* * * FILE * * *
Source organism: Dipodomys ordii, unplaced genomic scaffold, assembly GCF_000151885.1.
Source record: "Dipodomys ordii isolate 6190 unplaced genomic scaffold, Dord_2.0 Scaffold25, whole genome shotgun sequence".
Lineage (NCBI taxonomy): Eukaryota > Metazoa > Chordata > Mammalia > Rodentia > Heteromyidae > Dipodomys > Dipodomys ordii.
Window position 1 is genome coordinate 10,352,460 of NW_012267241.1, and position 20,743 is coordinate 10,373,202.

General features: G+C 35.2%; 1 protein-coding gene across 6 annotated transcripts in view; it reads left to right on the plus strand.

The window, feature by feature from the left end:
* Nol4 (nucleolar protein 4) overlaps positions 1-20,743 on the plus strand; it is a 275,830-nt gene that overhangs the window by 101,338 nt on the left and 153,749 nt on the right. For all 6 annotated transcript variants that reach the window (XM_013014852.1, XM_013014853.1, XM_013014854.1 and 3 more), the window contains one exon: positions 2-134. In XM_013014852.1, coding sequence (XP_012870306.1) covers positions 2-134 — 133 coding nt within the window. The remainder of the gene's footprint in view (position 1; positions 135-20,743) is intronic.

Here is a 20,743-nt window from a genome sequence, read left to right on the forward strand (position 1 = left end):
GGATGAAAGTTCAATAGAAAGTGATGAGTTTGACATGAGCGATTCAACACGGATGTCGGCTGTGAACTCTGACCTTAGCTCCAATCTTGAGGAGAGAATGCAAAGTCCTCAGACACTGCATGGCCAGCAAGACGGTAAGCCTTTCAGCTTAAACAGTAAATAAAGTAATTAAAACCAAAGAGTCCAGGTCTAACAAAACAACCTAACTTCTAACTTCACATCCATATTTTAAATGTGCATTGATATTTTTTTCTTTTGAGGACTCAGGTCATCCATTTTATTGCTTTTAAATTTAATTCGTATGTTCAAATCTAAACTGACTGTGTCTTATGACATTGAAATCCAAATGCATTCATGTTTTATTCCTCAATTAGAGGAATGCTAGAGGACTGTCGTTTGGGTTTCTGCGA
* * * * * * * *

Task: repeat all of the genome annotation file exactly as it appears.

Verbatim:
Source organism: Dipodomys ordii, unplaced genomic scaffold, assembly GCF_000151885.1.
Source record: "Dipodomys ordii isolate 6190 unplaced genomic scaffold, Dord_2.0 Scaffold25, whole genome shotgun sequence".
Lineage (NCBI taxonomy): Eukaryota > Metazoa > Chordata > Mammalia > Rodentia > Heteromyidae > Dipodomys > Dipodomys ordii.
Window position 1 is genome coordinate 10,352,460 of NW_012267241.1, and position 20,743 is coordinate 10,373,202.

General features: G+C 35.2%; 1 protein-coding gene across 6 annotated transcripts in view; it reads left to right on the plus strand.

The window, feature by feature from the left end:
* Nol4 (nucleolar protein 4) overlaps positions 1-20,743 on the plus strand; it is a 275,830-nt gene that overhangs the window by 101,338 nt on the left and 153,749 nt on the right. For all 6 annotated transcript variants that reach the window (XM_013014852.1, XM_013014853.1, XM_013014854.1 and 3 more), the window contains one exon: positions 2-134. In XM_013014852.1, coding sequence (XP_012870306.1) covers positions 2-134 — 133 coding nt within the window. The remainder of the gene's footprint in view (position 1; positions 135-20,743) is intronic.

Here is a 20,743-nt window from a genome sequence, read left to right on the forward strand (position 1 = left end):
GGATGAAAGTTCAATAGAAAGTGATGAGTTTGACATGAGCGATTCAACACGGATGTCGGCTGTGAACTCTGACCTTAGCTCCAATCTTGAGGAGAGAATGCAAAGTCCTCAGACACTGCATGGCCAGCAAGACGGTAAGCCTTTCAGCTTAAACAGTAAATAAAGTAATTAAAACCAAAGAGTCCAGGTCTAACAAAACAACCTAACTTCTAACTTCACATCCATATTTTAAATGTGCATTGATATTTTTTTCTTTTGAGGACTCAGGTCATCCATTTTATTGCTTTTAAATTTAATTCGTATGTTCAAATCTAAACTGACTGTGTCTTATGACATTGAAATCCAAATGCATTCATGTTTTATTCCTCAATTAGAGGAATGCTAGAGGACTGTCGTTTGGGTTTCTGCGA